• 10 – 13 April 2025
  • Exhibition Centre Cologne

The new Fitness Industry Triad: Indoor, Outdoor & Online

Bar ohne Namen

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Für den BCB bringt Savage nun sein Barkonzept mit und mixt für uns mit Unterstützung von Russian Standard Vodka an der perfekten Bar dazu.





In future, the core competence of fitness clubs will no longer “stand alone”. What you should consider when implementing indoor, outdoor and online measures in your club. 

“Everything used to be better.” It is up to each one of us to decide whether this can be considered a universal truth. To the fitness sector it does apply though to a certain extent. Members used to attend their fitness clubs and find everything they needed there – equipment, courses and support. Club owners did not have to think beyond their own four walls and – if at all – only when preparing for a sales stall in a shopping precinct or at a local event. Life really used to be easier for our industry. 

Then along came COVID and turned the fitness sector on its head. Suddenly, members were no longer to be found on site and the club’s “own four walls” were no longer the boundary. Operators rushed to take measures to tie their members to the club and not lose touch with them. The clubs’ own courses, streamed online via the well-known platforms, became a popular tool. Members accepted all of this gladly.

Some time passed, outdoor temperatures rose and customers felt drawn to outdoor exercise. Some fitness providers realised the better image of outdoor versus indoor sports in COVID times and followed suit. Their members again gladly accepted. The new triad in the fitness industry was born.  


The new core elements of the fitness sector

As already mentioned in the introduction, the fitness sector is by far no longer as one-dimensional as it used to be. COVID has given rise to the new triad: Indoor, Outdoor and Online. 

Andreas M. Bechler is an author, consultant, lecturer and podcaster in the fitness sector. In addition, Andreas is the spokesman of the “Arbeitskreise Fitnessbranche des VSD – Verband für Sportökonomie und Sportmanagement e.V.” (Working Parties Fitness Industry of VSD – Association of Sports Economy and Sports Management). You can contact Andreas via LinkedIn at https://www.linkedin.com/in/andreasmbechler/


© Shutterstock


The indoor segment continues to form the backbone of fitness clubs. This is where it all started. Needless to say, this segment has seen constant change over the years, but some components have actually never changed – equipment pool, courses, support. For a long time, fitness services were only provided here. In future, this segment will also remain the central meeting and service point for members – but it will no longer be exclusively synonymous with our service.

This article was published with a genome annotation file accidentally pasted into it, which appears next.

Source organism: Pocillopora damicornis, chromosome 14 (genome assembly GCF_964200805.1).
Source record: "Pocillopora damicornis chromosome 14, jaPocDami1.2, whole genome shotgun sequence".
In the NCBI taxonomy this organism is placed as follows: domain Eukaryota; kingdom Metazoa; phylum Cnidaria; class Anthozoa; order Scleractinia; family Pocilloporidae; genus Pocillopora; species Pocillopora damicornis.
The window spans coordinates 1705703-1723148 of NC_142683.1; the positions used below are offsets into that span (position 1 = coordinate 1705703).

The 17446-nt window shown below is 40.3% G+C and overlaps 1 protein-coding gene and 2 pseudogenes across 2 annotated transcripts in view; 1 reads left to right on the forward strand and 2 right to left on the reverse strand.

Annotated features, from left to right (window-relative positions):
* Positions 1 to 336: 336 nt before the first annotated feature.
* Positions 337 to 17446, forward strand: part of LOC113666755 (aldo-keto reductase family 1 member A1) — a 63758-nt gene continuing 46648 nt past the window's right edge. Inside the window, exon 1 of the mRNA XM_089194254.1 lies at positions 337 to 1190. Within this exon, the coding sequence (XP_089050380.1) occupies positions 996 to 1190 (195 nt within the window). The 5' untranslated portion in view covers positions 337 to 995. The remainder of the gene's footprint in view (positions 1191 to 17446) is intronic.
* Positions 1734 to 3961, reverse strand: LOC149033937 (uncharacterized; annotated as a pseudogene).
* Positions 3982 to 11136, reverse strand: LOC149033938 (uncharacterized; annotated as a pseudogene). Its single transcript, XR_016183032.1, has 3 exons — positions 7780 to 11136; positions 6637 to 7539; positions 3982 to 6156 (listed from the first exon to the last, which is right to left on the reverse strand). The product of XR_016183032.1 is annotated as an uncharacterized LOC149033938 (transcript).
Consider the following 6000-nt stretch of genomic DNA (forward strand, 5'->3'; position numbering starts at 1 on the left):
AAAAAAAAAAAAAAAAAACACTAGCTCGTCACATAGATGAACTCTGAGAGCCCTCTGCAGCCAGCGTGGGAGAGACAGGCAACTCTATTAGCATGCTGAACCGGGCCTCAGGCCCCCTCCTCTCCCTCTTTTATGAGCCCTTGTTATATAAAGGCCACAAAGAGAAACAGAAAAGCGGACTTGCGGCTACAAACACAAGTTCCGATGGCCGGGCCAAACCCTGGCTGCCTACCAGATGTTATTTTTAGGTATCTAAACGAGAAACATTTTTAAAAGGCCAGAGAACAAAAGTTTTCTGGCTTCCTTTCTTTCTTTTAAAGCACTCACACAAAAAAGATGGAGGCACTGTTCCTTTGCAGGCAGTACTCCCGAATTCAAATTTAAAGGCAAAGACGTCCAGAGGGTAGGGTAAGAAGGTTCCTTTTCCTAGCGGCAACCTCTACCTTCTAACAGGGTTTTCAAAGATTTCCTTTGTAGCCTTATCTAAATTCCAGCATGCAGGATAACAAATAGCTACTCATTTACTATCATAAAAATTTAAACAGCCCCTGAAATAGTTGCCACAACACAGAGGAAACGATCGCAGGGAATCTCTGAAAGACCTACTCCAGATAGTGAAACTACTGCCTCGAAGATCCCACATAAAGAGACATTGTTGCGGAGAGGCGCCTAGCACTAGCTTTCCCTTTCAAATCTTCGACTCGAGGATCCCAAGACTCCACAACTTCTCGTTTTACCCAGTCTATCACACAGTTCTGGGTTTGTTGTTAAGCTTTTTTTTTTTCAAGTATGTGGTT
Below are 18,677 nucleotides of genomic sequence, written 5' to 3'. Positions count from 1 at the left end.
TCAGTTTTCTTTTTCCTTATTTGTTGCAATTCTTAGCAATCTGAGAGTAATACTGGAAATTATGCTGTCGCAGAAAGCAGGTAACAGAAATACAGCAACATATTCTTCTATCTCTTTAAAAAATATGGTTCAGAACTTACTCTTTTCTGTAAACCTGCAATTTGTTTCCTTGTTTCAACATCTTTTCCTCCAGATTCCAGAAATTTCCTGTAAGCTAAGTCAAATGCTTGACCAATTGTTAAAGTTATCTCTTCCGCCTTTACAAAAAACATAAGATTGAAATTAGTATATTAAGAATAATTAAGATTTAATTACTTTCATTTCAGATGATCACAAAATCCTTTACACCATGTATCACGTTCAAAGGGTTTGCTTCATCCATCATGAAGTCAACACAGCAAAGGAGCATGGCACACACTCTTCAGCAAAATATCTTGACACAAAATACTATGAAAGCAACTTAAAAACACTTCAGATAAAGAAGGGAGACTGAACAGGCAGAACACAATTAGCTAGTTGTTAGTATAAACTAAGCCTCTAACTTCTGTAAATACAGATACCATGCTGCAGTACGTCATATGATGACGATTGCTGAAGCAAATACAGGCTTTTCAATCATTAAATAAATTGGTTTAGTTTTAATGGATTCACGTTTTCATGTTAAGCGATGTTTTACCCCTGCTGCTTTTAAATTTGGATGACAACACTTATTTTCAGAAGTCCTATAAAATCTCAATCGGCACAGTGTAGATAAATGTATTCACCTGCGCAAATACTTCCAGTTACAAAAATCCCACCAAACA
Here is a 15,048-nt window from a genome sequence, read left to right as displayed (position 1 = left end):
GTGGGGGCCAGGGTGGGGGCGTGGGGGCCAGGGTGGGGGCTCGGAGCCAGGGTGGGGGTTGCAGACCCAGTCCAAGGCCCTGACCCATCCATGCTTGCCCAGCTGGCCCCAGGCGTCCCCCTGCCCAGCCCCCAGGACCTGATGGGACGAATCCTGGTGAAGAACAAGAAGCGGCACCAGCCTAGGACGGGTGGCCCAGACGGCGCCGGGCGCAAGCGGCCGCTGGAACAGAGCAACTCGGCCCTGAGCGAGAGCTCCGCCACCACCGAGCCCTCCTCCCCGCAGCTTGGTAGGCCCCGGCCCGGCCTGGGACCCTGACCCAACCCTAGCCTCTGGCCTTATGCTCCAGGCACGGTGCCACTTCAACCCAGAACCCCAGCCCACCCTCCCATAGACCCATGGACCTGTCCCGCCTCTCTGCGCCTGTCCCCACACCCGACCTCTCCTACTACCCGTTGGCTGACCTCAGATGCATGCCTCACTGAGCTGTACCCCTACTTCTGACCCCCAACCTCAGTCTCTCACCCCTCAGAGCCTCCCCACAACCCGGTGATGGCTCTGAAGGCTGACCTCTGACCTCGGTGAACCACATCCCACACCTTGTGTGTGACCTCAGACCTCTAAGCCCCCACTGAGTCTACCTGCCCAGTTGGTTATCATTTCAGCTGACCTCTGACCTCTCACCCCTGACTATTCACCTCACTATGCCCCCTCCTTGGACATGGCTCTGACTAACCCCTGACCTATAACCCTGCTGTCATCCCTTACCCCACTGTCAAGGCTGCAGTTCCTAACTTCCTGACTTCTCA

© Shutterstock


The COVID crisis has provided the outdoor segment with unforeseen new momentum. Outdoor exercise has given back many members that sense of safety they had lost in enclosed spaces. At the same time, it was not subjected to the same strict rules as indoor sports even though not all the concepts complied with authority controls. What remains, however, is a segment of the future that members will demand. Whether at the end of the day this is separate outdoor areas with the same old fitness equipment or whether the great outdoors is used for functional training with small equipment, will – at the end of the day – only be a question of space available, the willingness to invest and already existing individual concepts.  

© Shutterstock


Unfortunately, the fitness sector has neglected the online segment for too long. The crisis has brought this home to us more than probably anything else. What used to be ad-hoc measures before turned into permanent services by the second lockdown if not before. Not losing touch with existing members outside the fitness club is of pivotal importance especially when there are no new business contacts. At the same time, it is the only option, for the time being, to guarantee training for your own members everywhere and also during potential restrictions. This means members no longer have an excuse to shirk the exercise so valuable for health, and our industry no longer has an excuse to not integrate online offers into its service portfolio.   

You can, of course, discuss whether these elements really stand side by side on an equal footing or in the end everything still revolves around the core elements of indoors. There are good reasons to assume that indoor offers will also remain a central focal point in future. At the end of the day, each club has to decide for itself where it sets its major focus. However, you should not neglect any of these three areas in future.   


Putting things into practice